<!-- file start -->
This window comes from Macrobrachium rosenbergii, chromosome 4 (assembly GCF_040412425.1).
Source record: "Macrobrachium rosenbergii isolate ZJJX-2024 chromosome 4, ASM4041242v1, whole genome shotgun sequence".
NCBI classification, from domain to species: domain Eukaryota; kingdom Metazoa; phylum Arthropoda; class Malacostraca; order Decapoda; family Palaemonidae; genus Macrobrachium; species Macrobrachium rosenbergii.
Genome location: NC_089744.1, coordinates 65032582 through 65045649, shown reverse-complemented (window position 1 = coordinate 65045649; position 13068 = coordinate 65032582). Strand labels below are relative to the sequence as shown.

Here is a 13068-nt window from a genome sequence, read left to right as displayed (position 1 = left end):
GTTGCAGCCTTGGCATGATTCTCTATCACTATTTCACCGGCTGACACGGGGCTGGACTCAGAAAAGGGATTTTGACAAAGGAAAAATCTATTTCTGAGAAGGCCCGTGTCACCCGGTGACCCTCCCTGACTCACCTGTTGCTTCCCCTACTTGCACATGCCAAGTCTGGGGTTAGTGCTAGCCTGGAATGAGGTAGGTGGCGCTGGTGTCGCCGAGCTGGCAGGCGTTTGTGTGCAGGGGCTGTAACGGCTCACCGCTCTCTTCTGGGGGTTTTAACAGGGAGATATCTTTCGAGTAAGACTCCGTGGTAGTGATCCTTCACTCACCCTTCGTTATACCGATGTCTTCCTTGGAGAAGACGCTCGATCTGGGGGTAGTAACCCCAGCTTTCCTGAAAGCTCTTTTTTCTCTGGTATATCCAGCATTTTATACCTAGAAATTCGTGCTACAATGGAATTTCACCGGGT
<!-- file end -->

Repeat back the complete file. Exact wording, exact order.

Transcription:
This window comes from Macrobrachium rosenbergii, chromosome 4 (assembly GCF_040412425.1).
Source record: "Macrobrachium rosenbergii isolate ZJJX-2024 chromosome 4, ASM4041242v1, whole genome shotgun sequence".
NCBI classification, from domain to species: domain Eukaryota; kingdom Metazoa; phylum Arthropoda; class Malacostraca; order Decapoda; family Palaemonidae; genus Macrobrachium; species Macrobrachium rosenbergii.
Genome location: NC_089744.1, coordinates 65032582 through 65045649, shown reverse-complemented (window position 1 = coordinate 65045649; position 13068 = coordinate 65032582). Strand labels below are relative to the sequence as shown.

Here is a 13068-nt window from a genome sequence, read left to right as displayed (position 1 = left end):
GTTGCAGCCTTGGCATGATTCTCTATCACTATTTCACCGGCTGACACGGGGCTGGACTCAGAAAAGGGATTTTGACAAAGGAAAAATCTATTTCTGAGAAGGCCCGTGTCACCCGGTGACCCTCCCTGACTCACCTGTTGCTTCCCCTACTTGCACATGCCAAGTCTGGGGTTAGTGCTAGCCTGGAATGAGGTAGGTGGCGCTGGTGTCGCCGAGCTGGCAGGCGTTTGTGTGCAGGGGCTGTAACGGCTCACCGCTCTCTTCTGGGGGTTTTAACAGGGAGATATCTTTCGAGTAAGACTCCGTGGTAGTGATCCTTCACTCACCCTTCGTTATACCGATGTCTTCCTTGGAGAAGACGCTCGATCTGGGGGTAGTAACCCCAGCTTTCCTGAAAGCTCTTTTTTCTCTGGTATATCCAGCATTTTATACCTAGAAATTCGTGCTACAATGGAATTTCACCGGGT